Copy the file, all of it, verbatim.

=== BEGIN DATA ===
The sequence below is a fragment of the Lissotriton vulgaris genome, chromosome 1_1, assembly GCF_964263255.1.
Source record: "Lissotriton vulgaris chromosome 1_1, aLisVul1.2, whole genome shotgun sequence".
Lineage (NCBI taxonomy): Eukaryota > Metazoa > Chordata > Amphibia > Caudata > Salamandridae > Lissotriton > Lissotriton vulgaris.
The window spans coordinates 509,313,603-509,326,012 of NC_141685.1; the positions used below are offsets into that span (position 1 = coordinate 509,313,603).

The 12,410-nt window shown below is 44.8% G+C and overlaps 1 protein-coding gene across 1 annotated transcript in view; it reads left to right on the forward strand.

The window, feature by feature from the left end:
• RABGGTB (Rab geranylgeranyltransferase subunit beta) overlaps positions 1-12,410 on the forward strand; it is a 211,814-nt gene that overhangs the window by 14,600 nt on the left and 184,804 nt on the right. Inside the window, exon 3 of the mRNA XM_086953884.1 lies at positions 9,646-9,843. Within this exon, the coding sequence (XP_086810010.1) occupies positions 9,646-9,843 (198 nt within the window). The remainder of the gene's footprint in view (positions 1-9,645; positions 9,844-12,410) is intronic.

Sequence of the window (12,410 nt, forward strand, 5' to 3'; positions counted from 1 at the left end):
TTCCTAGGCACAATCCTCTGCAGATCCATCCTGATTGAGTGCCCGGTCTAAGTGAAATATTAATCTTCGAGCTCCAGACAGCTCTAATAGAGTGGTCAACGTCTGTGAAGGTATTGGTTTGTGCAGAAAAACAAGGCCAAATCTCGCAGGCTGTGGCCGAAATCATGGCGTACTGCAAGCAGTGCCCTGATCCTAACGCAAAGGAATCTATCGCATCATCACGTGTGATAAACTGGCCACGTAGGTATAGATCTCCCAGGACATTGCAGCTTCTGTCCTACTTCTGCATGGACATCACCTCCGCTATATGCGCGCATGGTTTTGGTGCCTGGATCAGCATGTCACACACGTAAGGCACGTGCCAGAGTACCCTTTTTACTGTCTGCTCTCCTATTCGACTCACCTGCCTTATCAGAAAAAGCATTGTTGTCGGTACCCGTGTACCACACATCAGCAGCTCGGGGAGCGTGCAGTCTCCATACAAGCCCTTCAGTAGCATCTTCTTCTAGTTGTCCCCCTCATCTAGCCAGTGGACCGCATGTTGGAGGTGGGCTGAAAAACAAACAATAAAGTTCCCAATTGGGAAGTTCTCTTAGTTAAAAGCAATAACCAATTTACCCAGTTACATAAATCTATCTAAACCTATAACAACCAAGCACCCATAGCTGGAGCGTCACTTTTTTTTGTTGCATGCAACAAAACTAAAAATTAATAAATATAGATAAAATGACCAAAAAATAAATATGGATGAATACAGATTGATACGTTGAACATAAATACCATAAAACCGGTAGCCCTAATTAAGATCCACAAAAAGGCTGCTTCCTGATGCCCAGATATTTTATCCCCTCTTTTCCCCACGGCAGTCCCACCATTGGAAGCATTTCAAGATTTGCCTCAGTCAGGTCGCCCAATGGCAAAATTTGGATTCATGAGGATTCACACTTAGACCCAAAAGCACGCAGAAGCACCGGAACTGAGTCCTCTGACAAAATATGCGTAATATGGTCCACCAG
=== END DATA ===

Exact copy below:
The sequence below is a fragment of the Lissotriton vulgaris genome, chromosome 1_1, assembly GCF_964263255.1.
Source record: "Lissotriton vulgaris chromosome 1_1, aLisVul1.2, whole genome shotgun sequence".
Lineage (NCBI taxonomy): Eukaryota > Metazoa > Chordata > Amphibia > Caudata > Salamandridae > Lissotriton > Lissotriton vulgaris.
The window spans coordinates 509,313,603-509,326,012 of NC_141685.1; the positions used below are offsets into that span (position 1 = coordinate 509,313,603).

The 12,410-nt window shown below is 44.8% G+C and overlaps 1 protein-coding gene across 1 annotated transcript in view; it reads left to right on the forward strand.

The window, feature by feature from the left end:
• RABGGTB (Rab geranylgeranyltransferase subunit beta) overlaps positions 1-12,410 on the forward strand; it is a 211,814-nt gene that overhangs the window by 14,600 nt on the left and 184,804 nt on the right. Inside the window, exon 3 of the mRNA XM_086953884.1 lies at positions 9,646-9,843. Within this exon, the coding sequence (XP_086810010.1) occupies positions 9,646-9,843 (198 nt within the window). The remainder of the gene's footprint in view (positions 1-9,645; positions 9,844-12,410) is intronic.

Sequence of the window (12,410 nt, forward strand, 5' to 3'; positions counted from 1 at the left end):
TTCCTAGGCACAATCCTCTGCAGATCCATCCTGATTGAGTGCCCGGTCTAAGTGAAATATTAATCTTCGAGCTCCAGACAGCTCTAATAGAGTGGTCAACGTCTGTGAAGGTATTGGTTTGTGCAGAAAAACAAGGCCAAATCTCGCAGGCTGTGGCCGAAATCATGGCGTACTGCAAGCAGTGCCCTGATCCTAACGCAAAGGAATCTATCGCATCATCACGTGTGATAAACTGGCCACGTAGGTATAGATCTCCCAGGACATTGCAGCTTCTGTCCTACTTCTGCATGGACATCACCTCCGCTATATGCGCGCATGGTTTTGGTGCCTGGATCAGCATGTCACACACGTAAGGCACGTGCCAGAGTACCCTTTTTACTGTCTGCTCTCCTATTCGACTCACCTGCCTTATCAGAAAAAGCATTGTTGTCGGTACCCGTGTACCACACATCAGCAGCTCGGGGAGCGTGCAGTCTCCATACAAGCCCTTCAGTAGCATCTTCTTCTAGTTGTCCCCCTCATCTAGCCAGTGGACCGCATGTTGGAGGTGGGCTGAAAAACAAACAATAAAGTTCCCAATTGGGAAGTTCTCTTAGTTAAAAGCAATAACCAATTTACCCAGTTACATAAATCTATCTAAACCTATAACAACCAAGCACCCATAGCTGGAGCGTCACTTTTTTTTGTTGCATGCAACAAAACTAAAAATTAATAAATATAGATAAAATGACCAAAAAATAAATATGGATGAATACAGATTGATACGTTGAACATAAATACCATAAAACCGGTAGCCCTAATTAAGATCCACAAAAAGGCTGCTTCCTGATGCCCAGATATTTTATCCCCTCTTTTCCCCACGGCAGTCCCACCATTGGAAGCATTTCAAGATTTGCCTCAGTCAGGTCGCCCAATGGCAAAATTTGGATTCATGAGGATTCACACTTAGACCCAAAAGCACGCAGAAGCACCGGAACTGAGTCCTCTGACAAAATATGCGTAATATGGTCCACCAG